As part of our Media Blitz (technical term) for the launch of succeedinevil.com we’ve submitted a story to digg.com promoting the site. The only thing left to do now is digg it! So head over to digg.com and give us a bump! We’d really appreciate it!
And I couldn’t be happier. Here’s what the June 15th Apple e-newsletter(http://www.apple.com/enews/2006/06/15enews1.html#top) had to say about the Seanachai:
I’m going to edit a number of stories and collecting them into a book. As I rewrite an edit them I’ll post them here on the blog. And there’s no place to start like the beginning. The Vampire in My Attic So, there’s this vampire living in my attic. I mean it might be some […]
I thought I’d take a moment to type about the podcast and how it’s doing. By the numbers. My father is a very quantitative kind of guy. And I have sometimes had difficulty understanding that point of view. Any attempt to codify or quantify writing just seems to wreck it. (Hello Microsoft Grammar) But I […]
The Seanachai is currently one of the featured podcasts in the iTunes Music Store Podcast Directory. Big thanks to Swoopy from Skepticality for letting us know about this. We We hope you give our back catalogue a listen, and that you keep coming back!
For those of you who have been Jonesing for more Evil. Here’s a sneak peek at the comic from the very talented pen of Nic Rummel. More to come later. There’s also another piece of artwork up at http://www.succeedinevil.com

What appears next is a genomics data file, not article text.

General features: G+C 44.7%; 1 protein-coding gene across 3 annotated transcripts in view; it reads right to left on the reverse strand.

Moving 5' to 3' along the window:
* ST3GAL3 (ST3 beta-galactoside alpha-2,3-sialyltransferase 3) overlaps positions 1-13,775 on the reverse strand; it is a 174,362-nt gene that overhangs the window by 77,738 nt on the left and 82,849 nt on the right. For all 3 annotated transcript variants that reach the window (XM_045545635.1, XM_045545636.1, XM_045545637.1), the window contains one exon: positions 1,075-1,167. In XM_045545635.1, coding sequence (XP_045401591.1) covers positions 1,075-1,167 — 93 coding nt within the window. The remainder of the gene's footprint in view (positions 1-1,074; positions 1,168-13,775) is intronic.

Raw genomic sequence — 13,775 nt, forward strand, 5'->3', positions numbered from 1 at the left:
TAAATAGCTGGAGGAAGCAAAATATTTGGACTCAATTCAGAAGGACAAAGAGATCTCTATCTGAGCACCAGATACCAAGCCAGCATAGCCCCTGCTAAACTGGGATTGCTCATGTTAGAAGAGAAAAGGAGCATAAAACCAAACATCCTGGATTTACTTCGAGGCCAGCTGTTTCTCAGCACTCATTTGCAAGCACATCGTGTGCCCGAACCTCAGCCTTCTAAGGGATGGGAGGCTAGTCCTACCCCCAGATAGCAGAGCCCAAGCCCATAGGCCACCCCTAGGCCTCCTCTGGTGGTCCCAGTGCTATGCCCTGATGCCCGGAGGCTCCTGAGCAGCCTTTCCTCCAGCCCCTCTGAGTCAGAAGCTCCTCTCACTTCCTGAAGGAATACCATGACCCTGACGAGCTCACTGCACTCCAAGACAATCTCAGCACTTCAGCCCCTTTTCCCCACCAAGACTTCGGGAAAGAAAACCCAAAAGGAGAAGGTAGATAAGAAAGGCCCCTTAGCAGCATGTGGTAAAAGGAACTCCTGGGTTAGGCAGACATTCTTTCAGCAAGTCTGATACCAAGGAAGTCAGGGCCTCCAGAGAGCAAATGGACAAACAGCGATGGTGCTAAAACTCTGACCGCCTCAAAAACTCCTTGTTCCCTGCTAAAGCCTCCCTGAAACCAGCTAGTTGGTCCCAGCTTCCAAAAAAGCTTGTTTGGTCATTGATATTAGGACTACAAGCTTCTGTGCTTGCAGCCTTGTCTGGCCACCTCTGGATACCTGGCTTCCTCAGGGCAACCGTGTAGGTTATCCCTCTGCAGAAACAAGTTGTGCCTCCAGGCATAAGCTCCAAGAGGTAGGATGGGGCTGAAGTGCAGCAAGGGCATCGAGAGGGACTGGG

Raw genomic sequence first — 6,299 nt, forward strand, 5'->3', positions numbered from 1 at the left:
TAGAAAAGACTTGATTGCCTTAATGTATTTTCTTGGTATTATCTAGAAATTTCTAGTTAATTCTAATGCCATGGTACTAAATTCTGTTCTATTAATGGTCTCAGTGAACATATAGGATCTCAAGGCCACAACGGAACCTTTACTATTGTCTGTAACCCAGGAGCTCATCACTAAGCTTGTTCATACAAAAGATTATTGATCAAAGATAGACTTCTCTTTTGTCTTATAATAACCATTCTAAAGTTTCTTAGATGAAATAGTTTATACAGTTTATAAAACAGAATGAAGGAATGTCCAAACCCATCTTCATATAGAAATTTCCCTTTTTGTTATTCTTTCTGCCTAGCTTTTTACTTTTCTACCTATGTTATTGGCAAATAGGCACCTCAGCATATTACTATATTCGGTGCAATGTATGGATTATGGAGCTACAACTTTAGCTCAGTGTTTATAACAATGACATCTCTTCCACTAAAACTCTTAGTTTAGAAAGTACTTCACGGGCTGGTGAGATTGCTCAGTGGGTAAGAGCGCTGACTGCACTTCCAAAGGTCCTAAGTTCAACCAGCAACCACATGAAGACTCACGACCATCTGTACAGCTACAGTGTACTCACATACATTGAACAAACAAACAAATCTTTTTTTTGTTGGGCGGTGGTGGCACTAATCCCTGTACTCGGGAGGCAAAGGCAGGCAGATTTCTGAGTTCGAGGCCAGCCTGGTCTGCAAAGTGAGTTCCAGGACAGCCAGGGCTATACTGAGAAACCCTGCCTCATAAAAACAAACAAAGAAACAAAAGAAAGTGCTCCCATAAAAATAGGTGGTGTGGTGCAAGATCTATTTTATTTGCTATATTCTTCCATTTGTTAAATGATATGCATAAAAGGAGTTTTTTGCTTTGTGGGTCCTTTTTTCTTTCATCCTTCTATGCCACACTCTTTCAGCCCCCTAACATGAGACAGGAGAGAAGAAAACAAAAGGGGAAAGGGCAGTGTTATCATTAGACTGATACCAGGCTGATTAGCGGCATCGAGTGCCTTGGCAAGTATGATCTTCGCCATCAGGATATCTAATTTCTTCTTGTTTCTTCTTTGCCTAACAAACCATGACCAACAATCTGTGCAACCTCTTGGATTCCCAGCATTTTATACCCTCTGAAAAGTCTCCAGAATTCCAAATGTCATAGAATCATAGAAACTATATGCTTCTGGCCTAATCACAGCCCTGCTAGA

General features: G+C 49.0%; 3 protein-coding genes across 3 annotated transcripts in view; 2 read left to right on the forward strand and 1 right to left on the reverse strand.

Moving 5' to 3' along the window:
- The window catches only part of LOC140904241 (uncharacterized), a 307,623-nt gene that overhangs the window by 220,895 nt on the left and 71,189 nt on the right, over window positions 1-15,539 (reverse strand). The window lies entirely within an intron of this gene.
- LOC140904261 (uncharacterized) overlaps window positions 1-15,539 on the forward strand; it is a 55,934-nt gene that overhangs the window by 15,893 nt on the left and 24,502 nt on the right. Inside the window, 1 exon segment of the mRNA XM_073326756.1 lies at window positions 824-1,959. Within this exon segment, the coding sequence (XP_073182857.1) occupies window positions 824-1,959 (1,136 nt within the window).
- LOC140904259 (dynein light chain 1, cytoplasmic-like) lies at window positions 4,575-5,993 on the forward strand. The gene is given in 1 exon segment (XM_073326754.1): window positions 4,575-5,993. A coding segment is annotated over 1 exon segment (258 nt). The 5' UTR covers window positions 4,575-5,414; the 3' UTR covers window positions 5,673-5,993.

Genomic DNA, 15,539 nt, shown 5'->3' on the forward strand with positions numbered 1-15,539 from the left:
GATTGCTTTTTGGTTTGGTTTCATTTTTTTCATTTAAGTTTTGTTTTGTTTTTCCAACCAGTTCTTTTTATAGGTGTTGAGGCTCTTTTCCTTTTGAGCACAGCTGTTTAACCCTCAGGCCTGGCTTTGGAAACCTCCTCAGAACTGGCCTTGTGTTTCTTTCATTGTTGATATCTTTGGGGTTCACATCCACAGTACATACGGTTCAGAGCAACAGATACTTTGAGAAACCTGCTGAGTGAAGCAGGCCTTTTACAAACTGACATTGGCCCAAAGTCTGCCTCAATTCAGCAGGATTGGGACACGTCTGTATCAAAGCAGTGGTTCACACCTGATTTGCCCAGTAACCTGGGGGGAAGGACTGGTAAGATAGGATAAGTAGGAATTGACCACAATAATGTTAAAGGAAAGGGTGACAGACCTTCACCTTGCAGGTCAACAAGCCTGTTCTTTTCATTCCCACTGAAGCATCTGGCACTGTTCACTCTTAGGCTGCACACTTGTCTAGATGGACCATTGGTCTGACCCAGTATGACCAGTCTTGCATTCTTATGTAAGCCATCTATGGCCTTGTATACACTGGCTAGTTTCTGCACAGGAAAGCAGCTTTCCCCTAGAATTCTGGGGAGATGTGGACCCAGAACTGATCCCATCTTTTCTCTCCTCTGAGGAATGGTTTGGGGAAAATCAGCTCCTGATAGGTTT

Once again it’s time to put the word in the street. But how? I’ll be honest with you. I’m so busy writing and producing this podcast – and making a living – and figuring out ways to make my living a little bit less like “My Bologna has a first name…” and more like “So […]
Hallelujah, it is done. It is Easter and the Seanachai has officially risen from the dead. We’ve got a new look and a new feel and a spiffy new backend that makes putting out the podcast much, much easier. We’ll also be leaving the comment spam behind. And all these wonderful things are due to […]
. In Ireland, in the days before books and printing, there was a class of people called seanachai or storytellers. These folks made their living by traveling from village to village and telling stories. Sometimes they would spin tales from the great tapestry of folklore that comprises the mythology of Ireland and other times theyâ€™d just repeat the gossip from the town next door. They but they always entertained by their telling.